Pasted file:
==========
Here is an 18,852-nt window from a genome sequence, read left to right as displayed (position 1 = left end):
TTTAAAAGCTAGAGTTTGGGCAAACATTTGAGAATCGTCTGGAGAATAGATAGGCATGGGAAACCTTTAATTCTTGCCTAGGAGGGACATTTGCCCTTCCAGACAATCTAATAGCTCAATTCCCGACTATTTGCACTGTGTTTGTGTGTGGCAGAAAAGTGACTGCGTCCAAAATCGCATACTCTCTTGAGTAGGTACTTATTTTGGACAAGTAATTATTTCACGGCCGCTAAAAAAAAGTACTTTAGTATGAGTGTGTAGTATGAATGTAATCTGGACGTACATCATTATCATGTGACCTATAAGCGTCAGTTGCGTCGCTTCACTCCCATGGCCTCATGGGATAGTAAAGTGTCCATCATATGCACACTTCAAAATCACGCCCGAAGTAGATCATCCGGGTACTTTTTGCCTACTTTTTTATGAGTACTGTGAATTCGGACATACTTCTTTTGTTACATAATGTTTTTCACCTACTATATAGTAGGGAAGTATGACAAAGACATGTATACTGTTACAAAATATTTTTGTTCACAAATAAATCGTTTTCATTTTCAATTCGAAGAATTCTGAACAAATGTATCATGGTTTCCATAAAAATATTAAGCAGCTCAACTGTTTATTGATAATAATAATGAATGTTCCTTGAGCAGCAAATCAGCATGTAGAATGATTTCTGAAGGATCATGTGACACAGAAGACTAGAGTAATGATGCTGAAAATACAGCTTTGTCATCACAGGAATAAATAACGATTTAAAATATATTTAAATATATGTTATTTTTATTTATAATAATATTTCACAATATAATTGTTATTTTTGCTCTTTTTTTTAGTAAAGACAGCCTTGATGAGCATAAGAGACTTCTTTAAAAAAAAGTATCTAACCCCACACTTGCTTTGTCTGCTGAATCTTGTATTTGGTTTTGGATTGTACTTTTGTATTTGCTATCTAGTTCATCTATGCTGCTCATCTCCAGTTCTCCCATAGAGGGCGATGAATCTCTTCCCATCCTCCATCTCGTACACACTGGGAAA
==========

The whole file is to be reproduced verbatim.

Here is an 18,852-nt window from a genome sequence, read left to right as displayed (position 1 = left end):
TTTAAAAGCTAGAGTTTGGGCAAACATTTGAGAATCGTCTGGAGAATAGATAGGCATGGGAAACCTTTAATTCTTGCCTAGGAGGGACATTTGCCCTTCCAGACAATCTAATAGCTCAATTCCCGACTATTTGCACTGTGTTTGTGTGTGGCAGAAAAGTGACTGCGTCCAAAATCGCATACTCTCTTGAGTAGGTACTTATTTTGGACAAGTAATTATTTCACGGCCGCTAAAAAAAAGTACTTTAGTATGAGTGTGTAGTATGAATGTAATCTGGACGTACATCATTATCATGTGACCTATAAGCGTCAGTTGCGTCGCTTCACTCCCATGGCCTCATGGGATAGTAAAGTGTCCATCATATGCACACTTCAAAATCACGCCCGAAGTAGATCATCCGGGTACTTTTTGCCTACTTTTTTATGAGTACTGTGAATTCGGACATACTTCTTTTGTTACATAATGTTTTTCACCTACTATATAGTAGGGAAGTATGACAAAGACATGTATACTGTTACAAAATATTTTTGTTCACAAATAAATCGTTTTCATTTTCAATTCGAAGAATTCTGAACAAATGTATCATGGTTTCCATAAAAATATTAAGCAGCTCAACTGTTTATTGATAATAATAATGAATGTTCCTTGAGCAGCAAATCAGCATGTAGAATGATTTCTGAAGGATCATGTGACACAGAAGACTAGAGTAATGATGCTGAAAATACAGCTTTGTCATCACAGGAATAAATAACGATTTAAAATATATTTAAATATATGTTATTTTTATTTATAATAATATTTCACAATATAATTGTTATTTTTGCTCTTTTTTTTAGTAAAGACAGCCTTGATGAGCATAAGAGACTTCTTTAAAAAAAAGTATCTAACCCCACACTTGCTTTGTCTGCTGAATCTTGTATTTGGTTTTGGATTGTACTTTTGTATTTGCTATCTAGTTCATCTATGCTGCTCATCTCCAGTTCTCCCATAGAGGGCGATGAATCTCTTCCCATCCTCCATCTCGTACACACTGGGAAA